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Anyone with a keen interest in modern agriculture will have noticed that Israeli agritech innovations are popping up left, right, and center. Israel spends 4.3% of its GDP on research and development – the most of any country – and according to the World Economic Forum, it is where companies embrace change the most and where innovative companies grow the fastest. 73 years after gaining statehood, Israel is making David Ben-Gurion’s dream of ‘making the desert bloom’ a reality. 17% of Israel’s total agricultural budget is allocated to R&D, and close cooperation between farmers, the agricultural industry, technological research, and the government seems to be a recipe for success.
Kibbutzim sowing seeds of innovation
Well before statehood had even been achieved, early Israeli pioneers sowed the seeds of agricultural innovation by founding the first kibbutz: an agricultural community focused on sharing land and resources and working together to tackle tough farming challenges. Harsh land, scarce water, a limited labour force, and limited trade with neighbouring countries stimulated resourcefulness in Israeli agriculture, and the kibbutzim ‘can-do’-attitude still characterises this sector.
Even today, the kibbutzim lie at the basis of Israeli agritech innovation, and more than half of the country’s agritech ventures are managed by someone who grew up in a kibbutz.
India’s agriculture is composed of many crops, with the foremost food staples being rice and wheat. Indian farmers also grow pulses, potatoes, sugarcane, oilseeds, and such non-food items as cotton, tea, coffee, rubber, and jute (a glossy fiber used to make burlap and twine). India is a fisheries giant as well. A total catch of about 3 million metric tons annually ranks India among the world’s top 10 fishing nations. Despite the overwhelming size of the agricultural sector, however, yields per hectare of crops in India are generally low compared to international standards. Improper water management is another problem affecting India’s agriculture. At a time of increasing water shortages and environmental crises, for example, the rice crop in India is allocated disproportionately high amounts of water. One result of the inefficient use of water is that water tables in regions of rice cultivation, such as Punjab, are on the rise, while soil fertility is on the decline. Aggravating the agricultural situation is an ongoing Asian drought and inclement weather. Although during 2000-01 a monsoon with average rainfall had been expected, prospects of agricultural production during that period were not considered bright. This has partially been due to relatively unfavorable distribution of rainfall, leading to floods in certain parts of the country and droughts in some others.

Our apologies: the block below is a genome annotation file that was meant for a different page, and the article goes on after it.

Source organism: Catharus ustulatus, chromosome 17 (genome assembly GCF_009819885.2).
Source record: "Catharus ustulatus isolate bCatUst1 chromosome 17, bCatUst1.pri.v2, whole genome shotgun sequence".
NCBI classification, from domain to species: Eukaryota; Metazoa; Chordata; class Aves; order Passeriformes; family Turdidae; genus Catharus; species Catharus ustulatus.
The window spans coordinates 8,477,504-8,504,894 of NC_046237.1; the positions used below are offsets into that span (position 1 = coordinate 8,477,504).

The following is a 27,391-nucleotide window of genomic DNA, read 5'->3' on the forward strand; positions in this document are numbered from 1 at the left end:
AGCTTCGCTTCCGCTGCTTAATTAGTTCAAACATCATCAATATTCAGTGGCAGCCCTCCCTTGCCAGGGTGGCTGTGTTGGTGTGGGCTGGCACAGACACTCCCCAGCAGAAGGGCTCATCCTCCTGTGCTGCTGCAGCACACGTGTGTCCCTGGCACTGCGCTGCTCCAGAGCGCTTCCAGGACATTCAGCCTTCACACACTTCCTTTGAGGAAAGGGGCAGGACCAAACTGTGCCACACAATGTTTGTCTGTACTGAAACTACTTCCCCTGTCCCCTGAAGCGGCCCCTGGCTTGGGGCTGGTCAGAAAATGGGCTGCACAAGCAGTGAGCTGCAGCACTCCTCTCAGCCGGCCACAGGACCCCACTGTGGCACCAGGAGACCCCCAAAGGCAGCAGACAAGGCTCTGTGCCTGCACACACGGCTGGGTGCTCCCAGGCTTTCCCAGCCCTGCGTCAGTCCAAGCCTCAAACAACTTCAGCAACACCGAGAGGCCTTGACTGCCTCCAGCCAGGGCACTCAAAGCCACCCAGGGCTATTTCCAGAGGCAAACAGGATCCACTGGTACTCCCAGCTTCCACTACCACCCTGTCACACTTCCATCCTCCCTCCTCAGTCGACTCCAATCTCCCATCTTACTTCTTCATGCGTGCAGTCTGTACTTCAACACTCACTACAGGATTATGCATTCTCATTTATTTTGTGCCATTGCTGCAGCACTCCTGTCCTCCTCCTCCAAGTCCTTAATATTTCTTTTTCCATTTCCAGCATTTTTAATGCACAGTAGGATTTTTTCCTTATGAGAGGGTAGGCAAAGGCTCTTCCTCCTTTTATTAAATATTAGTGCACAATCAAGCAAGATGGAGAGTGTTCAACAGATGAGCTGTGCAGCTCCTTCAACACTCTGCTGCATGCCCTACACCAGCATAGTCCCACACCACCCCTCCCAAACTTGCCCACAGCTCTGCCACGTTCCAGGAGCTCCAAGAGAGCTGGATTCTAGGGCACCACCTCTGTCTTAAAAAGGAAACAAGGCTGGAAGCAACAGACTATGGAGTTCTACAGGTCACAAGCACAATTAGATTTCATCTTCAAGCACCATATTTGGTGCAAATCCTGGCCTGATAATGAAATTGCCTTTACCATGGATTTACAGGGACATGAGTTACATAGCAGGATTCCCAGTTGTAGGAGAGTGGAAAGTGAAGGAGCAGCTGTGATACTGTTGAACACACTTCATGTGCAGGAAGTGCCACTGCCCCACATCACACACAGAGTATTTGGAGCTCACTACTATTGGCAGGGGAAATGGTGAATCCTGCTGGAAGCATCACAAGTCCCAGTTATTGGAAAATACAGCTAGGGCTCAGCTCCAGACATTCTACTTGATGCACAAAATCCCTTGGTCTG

I begin nearly every program I lead with the same question. “What is agriculture?” I’ve heard MANY answers over the years, but the most unique and humorous response came while doing a summer program at an elementary school in Des Moines a few weeks ago. After asking “What is agriculture?” a third-grade boy raised his hand with utmost excitement and said, “It’s when you look up at the stars with a telephone!” He was thinking of a big word that starts with A, but not the one I had in mind.
While this example is funny, his understanding of agriculture was similar to most upper elementary and even older students I encounter. Other very common answers are “nature” or something involving “cultures.”
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